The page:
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« Has U.S. Gen. John Bednarek given up on a democratic Iraq? | Main | Should U.S. drop U.N. for a pro-democracy ‘Anglosphere’? »

August 30, 2007



Frank, this is off-topic, but I was hoping you might look at this. It sounds like a fantastic way to blow off the UN and start a United Democracies type thing. I'd be interested in your opinion. And anyone else's of course.

On-topic: Capitalism is the key to freedom. Any other system is controlling someone in some way. Even capitalism as practiced in the US uses forms of control (crop subsidies, price-control on utilities, SEC/FCC/FDA/ABC doing ANYTHING they do. But the other systems are even more invasive.

Freedom is the ultimate goal, but capitalism is the route to that goal. He is not as incorrect as you think.

I am as sad as you that the communists took the country, but as we see now, capitalism has taken root over there. Communism won't last much more than a decade with capitalism around.

To be fair, I also predicted that the end was near for the insurgents in Iraq in December 2005 :(.

Frank Warner

That capitalism-produces-freedom theory has been banging around for years. There's something to it: If free markets require private property, it logically (and inevitably?) requires the private property owner's right to decide basic things about his property and his life.

Nevertheless, we have yet to see a totalitarian police state switch to free markets and suddenly feel the pressure to free its people, too.


At least two sets of fingers ARE crossed though.


Nothing on the idea of joining the Commonwealth of Nations though? It sounded like such a brilliant idea. No communists, no tyrants, no islamic fundamentalists, and no France!

The things it could do.

jj mollo

The absence of nutcases in government is what allows countries to become freer -- that, and time for compromise.

Religious nutcases will proscribe relatively harmless behaviors, which generally causes more wild behavior and associated hypocrisy than they could ever imagine -- but underground, where it can subvert citizens and spawn new hidden black-market economies. Economic nutcases, such as communists are basically no different from religious ones. Extreme policies make for suffering and repression. The third kind of nutcase, of course, is the egomaniac. They're pretty easy to spot if you're reasonably sane yourself. Stalin, Mao, Hitler of course. Pol Pot might have been the worst with Saddam and Kim Il-Sung/Jong Il close behind. Others are Mugabe, Chavez, and Putin. (Though I think there may be some hope for Russia.)

Examples where reasonably sane people have practiced unworkable policies in support of misguided philosophies have generally mellowed with time. Israel, for instance, was initially filled with communists, but communists who believed in tolerance and compromise. Eventually they drifted away from the extreme ideals, more toward capitalism, and each step away from communist principles led to a better performing economy. Singapore, which began and continues as an authoritarian state, began with very right wing capitalist principles, but wise, decent and flexible leaders. It has become richer and more reasonable year by year in its approach to social control. People who live there like it.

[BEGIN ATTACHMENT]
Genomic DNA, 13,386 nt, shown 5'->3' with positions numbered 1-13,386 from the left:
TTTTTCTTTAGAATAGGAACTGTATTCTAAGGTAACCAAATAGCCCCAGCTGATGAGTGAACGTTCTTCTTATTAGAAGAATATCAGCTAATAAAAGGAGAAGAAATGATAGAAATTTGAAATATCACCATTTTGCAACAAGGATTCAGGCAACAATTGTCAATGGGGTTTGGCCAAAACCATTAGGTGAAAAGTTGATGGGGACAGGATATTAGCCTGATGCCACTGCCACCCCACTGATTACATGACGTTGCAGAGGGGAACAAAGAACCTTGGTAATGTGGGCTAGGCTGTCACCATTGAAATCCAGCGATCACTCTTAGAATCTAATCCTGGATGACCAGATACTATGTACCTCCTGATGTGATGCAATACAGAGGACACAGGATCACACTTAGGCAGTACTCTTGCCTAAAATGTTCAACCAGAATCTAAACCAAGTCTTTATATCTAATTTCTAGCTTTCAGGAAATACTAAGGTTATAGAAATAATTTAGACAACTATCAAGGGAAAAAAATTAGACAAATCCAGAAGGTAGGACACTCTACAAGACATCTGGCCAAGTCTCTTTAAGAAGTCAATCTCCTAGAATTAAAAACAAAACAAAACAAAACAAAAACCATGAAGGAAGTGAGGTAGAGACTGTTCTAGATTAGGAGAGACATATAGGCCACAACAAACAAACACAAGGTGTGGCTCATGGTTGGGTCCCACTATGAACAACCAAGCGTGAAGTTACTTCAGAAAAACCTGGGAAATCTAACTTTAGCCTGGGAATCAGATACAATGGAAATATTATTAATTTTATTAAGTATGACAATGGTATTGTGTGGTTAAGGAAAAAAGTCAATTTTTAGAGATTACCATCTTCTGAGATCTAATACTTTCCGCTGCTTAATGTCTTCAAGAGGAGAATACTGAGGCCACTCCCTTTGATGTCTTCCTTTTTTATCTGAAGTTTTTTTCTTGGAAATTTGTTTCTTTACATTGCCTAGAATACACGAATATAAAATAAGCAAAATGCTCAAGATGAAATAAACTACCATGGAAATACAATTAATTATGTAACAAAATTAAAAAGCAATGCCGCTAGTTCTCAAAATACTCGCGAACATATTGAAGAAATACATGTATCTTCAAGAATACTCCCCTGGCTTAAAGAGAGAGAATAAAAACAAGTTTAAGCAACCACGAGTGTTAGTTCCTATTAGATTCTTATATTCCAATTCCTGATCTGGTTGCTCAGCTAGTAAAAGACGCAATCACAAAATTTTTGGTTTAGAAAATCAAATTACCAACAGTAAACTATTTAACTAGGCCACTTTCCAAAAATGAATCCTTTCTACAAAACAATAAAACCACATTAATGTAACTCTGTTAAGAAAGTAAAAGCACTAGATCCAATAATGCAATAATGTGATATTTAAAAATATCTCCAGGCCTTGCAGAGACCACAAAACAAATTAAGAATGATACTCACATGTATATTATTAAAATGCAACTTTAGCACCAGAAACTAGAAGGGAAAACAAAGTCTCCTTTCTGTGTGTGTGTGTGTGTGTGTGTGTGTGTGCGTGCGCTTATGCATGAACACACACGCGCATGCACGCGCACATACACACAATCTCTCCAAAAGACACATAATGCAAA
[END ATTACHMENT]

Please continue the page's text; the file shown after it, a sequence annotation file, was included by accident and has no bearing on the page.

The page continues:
IMO, the secret is honest, flexible leaders who are willing to learn and compromise. How do you create a state that maintains a steady supply of such leaders? In the US we do it by pitting the ambitious against the ambitious and making them follow the rules. The members of Congress, subclinical though they may be, have to compromise continually. The stress often pushes them over the edge, many into corruption, which is then revealed to the press by their enemies, and then we get to throw the rascals out. The structure of the Constitution seems to keep them in check and the people benefit. We do have the other kinds of nutcase , too. There are many religious nutcases and economic nutcases in this country who have excessive influence, but forcing them to compromise, or at least making them live with one another, has the effect of ameliorating their worst endeavors.

There are, on the other hand, many societies that do not permit wise and decent people to move up the ladder. In these places, if you are not willing to kill more than your adversaries, you won't get anywhere. These kinds of places have to be torn down and rebuilt. How many people wanted to get rid of Saddam for how many years? Now they are leaning that religious nutcases are just as bad. How obvious is it that Mugabe must go? But it cannot happen without outside intervention. The Soviet Union might have gone the way of Israel if not for Stalin. Certainly France mellowed after its revolution.

I think that good leaders can only flourish in peculiar situations. Sometimes people are smart enough to grab the brass ring and leverage good leadership into a good society that is self-perpetuating and economically sound. Europe, S. Korea, Japan, and now Eastern Europe come to mind. We will see about Turkey. Most of the time, however, there is no hope. That's when the free countries need to act.


Unfortunately in America, we now seem to be less and less about pitching the ambitious against the ambitious, and more about pitting the ambitious against the courts :(.

Excellent upbeat comment though. If Turkey slowly returns to reason, I'll jump on the bandwagon with you. Crossing two MORE fingers :).

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